A statute of limitations is a statute, or law, that restricts the period of time, after certain events, that a person may initiate legal proceedings. These time limits vary depending on the type of case and the state where the particular cause of action occurred. After the time limit has passed, the injured person no longer has the right to sue to recovery money damages, unless a legal exception applies. The following provides a brief summary, in alphabetical order, of some of the limitations periods for the state of Mississippi for those actions related to personal injury, medical malpractice, and some products liability. Please contact a qualified Mississippi lawyer to find out how a statute of limitations applies to your situation.
These types of actions must be filed within 1 year from the date of the action.
All actions against medical professionals must be filed within 2 years of the date of the act resulting in the injury, or within 2 years of the date the injury was, or should have been, discovered. A suit may not be commenced more than seven years after the date of the act resulting in the injury. This timeframe applies to all minors over the age of six. If a minor is under the age of six, however, that minor must file a medical malpractice action within 2 years from the minor’s 6th birthday.
Personal injury claims based on negligent actions must be filed within 3 years from the date of the injury. Personal injury claims based on intentional misconduct must be filed within 1 year from the date of injury.
Product liability actions must be filed within 3 years from the date of the injury.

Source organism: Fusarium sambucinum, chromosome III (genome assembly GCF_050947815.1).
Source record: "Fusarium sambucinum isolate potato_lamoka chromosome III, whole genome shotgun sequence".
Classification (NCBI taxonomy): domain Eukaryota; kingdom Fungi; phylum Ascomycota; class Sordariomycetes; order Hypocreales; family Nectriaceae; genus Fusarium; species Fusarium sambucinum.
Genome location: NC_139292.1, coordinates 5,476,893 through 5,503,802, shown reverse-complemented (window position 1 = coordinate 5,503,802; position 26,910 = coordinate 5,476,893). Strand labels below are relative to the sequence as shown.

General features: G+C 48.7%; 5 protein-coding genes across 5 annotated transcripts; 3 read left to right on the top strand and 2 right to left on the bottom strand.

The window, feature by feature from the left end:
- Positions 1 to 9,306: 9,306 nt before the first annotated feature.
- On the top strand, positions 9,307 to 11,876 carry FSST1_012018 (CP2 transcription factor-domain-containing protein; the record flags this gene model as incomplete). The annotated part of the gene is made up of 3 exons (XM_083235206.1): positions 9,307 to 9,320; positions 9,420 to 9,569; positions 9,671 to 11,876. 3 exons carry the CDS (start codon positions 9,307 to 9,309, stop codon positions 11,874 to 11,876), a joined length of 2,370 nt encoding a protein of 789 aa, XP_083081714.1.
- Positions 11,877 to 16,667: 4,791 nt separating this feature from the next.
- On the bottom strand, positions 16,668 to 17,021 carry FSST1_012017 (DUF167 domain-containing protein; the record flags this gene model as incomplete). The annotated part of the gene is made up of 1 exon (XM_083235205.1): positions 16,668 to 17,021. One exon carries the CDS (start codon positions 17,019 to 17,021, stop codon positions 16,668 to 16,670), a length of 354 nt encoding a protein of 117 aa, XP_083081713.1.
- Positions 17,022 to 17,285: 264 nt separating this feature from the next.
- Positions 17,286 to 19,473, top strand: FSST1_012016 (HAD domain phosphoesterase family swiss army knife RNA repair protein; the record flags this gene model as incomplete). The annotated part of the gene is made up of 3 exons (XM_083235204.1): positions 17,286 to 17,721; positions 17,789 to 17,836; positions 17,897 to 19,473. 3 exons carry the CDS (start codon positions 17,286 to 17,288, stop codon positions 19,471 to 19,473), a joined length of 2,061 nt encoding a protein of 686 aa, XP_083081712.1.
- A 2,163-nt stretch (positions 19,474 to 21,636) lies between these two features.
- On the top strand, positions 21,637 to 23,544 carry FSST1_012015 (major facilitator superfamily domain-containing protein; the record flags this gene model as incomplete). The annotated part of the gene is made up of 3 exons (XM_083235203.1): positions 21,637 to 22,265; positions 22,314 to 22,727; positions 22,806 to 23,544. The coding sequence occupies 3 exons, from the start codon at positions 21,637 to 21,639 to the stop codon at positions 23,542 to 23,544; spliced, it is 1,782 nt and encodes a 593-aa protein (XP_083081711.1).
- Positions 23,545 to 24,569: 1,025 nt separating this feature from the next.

All actions against professionals must be filed within 2 years of the date of the act resulting in the injury, or within 2 years of the date the injury was, or should have been, discovered. A suit may not be commenced more than seven years after the date of the act resulting in the injury.
Wrongful death actions based on negligence must be filed within 3 years of the date of death. A wrongful death claim based on an intentional tort must be filed within 1 year of the date of death.
Special Rules Tolling the Statute of Limitations:
A statute of limitations is tolled when certain conditions are present. When a statute is tolled, the limitations period is essentially put on hold for a period of time. Some typical reasons that a statute is tolled include situations when the victim of the injury was a minor at the time of the injury (minority), when the victim of the injury was mentally incompetent at the time of the injury (mental incompetence), and when the defendant has filed bankruptcy.
In Mississippi, when the injured party is a minor the limitations period begins to run on that minor’s 21st birthday. This exception does not apply in medical malpractice cases, however. In those instances, please refer to the above information, or refer to the statute directly. If an injured party is deemed to be mentally incompetent or insane at the time the cause of action accrued, he or she will have the standard limitations period allowed to file a legal claim. This limitations period, however, will not begin to run until the disability has been removed. However, the extension for persons with disabilities may not be longer than 21 years.